Blackness, violence, the supernatural, blood, revenge, vaunted ambition, these 
are the ingredients of Macbeth. Like all Shakespearean tragedies, Macbeth 
is the "story of exceptional calamity leading to the death of a man in high estate." 
This is the atmosphere which must be gradually developed from the opening- 
scene of the three witches to the final fight and death of Macbeth. It is the leading 
characters who must develop this feeling of greatness offset by infirmity of purpose 
and impending doom. Therefore we must look to the portrayal of the play's chief 
characters to discover whether the essence of the play has been expressed. The play 
is great but it needs sympathetic players to express its greatness. 

Macbeth's personality is a complex one and difficult to play. However, Charles 
Beer, in a superb performance, showed us a Macbeth who was at once a noble, 
victorious general, something of a poet, imaginative, superstitious and exceedingly 
ambitious. The actor carried us along the terrible road to his final disaster, chang- 
ing from a happy husband to a tyrannous despot. The soliloquies, those openings 
into the character's mind, were carried off splendidly with a spirit of nobility and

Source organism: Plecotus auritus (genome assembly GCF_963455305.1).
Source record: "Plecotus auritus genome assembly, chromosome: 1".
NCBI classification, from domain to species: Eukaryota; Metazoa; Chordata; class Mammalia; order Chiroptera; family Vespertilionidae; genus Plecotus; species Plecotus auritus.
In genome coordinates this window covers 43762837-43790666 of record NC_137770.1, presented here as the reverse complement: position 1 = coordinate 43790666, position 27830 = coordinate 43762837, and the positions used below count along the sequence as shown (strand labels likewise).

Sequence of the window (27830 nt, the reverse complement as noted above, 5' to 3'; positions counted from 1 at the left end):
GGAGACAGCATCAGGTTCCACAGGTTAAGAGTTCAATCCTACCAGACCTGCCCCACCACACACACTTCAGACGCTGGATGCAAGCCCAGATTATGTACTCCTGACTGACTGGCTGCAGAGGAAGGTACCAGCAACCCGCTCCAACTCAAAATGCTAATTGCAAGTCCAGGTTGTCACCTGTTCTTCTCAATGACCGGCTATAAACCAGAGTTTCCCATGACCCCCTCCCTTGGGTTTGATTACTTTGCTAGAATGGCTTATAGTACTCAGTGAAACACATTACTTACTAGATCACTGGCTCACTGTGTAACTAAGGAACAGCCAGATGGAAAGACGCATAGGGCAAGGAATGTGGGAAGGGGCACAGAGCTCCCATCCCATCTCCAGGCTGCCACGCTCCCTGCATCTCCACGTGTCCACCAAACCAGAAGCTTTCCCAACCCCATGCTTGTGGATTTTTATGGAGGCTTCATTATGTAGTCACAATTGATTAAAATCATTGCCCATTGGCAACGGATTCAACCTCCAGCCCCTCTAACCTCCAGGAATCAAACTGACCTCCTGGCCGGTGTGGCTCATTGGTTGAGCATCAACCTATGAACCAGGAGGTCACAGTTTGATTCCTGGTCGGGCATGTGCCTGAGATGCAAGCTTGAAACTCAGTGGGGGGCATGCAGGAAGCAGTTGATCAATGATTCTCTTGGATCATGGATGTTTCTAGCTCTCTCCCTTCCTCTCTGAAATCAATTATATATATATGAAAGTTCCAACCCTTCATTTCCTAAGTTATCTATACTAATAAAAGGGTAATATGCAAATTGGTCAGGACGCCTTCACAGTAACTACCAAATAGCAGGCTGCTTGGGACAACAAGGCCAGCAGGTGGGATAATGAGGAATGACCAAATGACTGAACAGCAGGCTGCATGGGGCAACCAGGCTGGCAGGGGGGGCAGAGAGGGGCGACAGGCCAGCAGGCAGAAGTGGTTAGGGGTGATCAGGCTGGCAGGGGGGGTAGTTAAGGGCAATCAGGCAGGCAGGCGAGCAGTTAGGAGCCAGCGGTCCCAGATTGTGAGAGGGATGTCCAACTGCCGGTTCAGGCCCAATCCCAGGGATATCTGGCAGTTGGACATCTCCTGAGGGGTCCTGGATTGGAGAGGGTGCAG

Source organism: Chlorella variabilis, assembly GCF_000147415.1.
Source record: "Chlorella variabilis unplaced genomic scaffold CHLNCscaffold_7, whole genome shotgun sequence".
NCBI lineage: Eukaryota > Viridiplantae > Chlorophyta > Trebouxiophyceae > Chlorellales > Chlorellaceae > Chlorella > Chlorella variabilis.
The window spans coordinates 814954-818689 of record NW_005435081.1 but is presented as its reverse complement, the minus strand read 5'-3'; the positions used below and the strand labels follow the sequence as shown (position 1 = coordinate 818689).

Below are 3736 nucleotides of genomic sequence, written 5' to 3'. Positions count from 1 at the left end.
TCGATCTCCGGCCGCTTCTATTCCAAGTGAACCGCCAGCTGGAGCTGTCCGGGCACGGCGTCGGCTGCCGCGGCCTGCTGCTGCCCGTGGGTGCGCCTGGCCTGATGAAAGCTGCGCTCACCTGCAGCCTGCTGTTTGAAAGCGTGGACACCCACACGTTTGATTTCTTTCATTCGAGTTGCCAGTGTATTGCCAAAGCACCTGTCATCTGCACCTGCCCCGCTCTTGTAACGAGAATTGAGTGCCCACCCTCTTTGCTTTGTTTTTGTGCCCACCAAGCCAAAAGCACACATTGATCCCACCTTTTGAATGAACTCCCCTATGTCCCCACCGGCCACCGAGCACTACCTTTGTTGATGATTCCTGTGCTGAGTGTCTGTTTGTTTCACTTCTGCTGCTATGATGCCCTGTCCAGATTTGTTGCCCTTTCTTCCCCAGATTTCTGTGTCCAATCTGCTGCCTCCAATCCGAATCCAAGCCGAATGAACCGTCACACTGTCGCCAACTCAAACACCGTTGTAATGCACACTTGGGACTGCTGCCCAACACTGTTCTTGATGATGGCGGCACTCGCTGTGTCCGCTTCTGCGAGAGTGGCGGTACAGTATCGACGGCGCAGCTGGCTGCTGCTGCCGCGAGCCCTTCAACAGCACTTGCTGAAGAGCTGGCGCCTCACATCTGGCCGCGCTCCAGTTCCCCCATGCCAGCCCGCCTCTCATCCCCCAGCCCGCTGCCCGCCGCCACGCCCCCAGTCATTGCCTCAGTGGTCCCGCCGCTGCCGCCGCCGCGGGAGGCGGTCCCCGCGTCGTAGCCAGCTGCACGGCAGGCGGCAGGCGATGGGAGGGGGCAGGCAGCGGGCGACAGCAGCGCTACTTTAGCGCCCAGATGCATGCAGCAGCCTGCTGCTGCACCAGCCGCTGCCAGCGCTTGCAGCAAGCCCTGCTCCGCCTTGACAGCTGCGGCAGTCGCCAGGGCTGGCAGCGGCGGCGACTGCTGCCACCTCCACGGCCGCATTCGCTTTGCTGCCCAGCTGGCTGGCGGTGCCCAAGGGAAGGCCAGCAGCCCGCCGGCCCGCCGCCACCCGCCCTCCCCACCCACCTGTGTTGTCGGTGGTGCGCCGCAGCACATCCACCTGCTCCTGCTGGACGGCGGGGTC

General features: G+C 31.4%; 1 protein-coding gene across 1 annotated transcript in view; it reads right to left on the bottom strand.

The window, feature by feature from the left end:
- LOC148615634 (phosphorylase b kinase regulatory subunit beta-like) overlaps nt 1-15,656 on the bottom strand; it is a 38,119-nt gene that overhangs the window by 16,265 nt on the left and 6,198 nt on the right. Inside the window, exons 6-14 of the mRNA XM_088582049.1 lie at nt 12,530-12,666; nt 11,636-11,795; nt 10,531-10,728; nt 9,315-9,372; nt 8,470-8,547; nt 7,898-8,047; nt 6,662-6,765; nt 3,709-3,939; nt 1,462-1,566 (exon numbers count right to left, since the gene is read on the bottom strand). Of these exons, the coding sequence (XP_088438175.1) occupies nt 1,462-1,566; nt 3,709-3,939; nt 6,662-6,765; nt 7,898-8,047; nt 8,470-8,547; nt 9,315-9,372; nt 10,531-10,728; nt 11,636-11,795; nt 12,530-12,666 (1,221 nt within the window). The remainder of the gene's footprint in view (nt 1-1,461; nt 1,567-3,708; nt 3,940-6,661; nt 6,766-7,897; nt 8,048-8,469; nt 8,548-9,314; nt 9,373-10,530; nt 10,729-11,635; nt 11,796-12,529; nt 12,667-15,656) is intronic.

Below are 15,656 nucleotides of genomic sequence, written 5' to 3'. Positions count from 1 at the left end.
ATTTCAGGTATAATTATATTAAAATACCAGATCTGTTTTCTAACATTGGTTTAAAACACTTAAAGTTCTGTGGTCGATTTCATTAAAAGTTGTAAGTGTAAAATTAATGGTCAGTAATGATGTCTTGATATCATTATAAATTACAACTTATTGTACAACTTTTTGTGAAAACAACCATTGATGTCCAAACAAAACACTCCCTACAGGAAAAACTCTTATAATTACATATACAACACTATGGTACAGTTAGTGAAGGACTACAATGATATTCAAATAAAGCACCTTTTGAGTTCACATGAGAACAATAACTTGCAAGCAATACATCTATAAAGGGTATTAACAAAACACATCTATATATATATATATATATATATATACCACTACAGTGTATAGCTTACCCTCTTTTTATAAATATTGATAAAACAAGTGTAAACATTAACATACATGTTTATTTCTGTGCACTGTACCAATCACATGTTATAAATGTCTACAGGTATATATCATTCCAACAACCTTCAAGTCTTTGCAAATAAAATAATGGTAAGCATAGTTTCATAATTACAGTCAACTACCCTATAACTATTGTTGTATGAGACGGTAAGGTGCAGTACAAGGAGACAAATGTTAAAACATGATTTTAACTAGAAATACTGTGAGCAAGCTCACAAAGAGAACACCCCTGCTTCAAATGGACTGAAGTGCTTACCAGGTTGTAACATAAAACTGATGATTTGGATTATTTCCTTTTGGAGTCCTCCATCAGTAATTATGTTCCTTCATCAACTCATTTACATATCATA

pathos. Can we ever forget, "She should have died hereafter"? 

Lady Macbeth, (Jeanine Paynter f rom H.S. ) has been called the most awe- 
inspiring figure that Shakespeare ever created. She is appalling and sublime, 
courageous and forceful. The latter traits aid her in overriding her husbands' moral 
timidity. Yet I, for one, fear that Lady Macbeth's personality was not always so 
evident to us. There was not always the passion and determination of a woman 
bent upon achieving the highest position in the country for her husband. The role 
was well played, but, one desired a little more fire and spirit, the spirit of de- 
termination and an indication of Lady Macbeth's lack of ethical standards.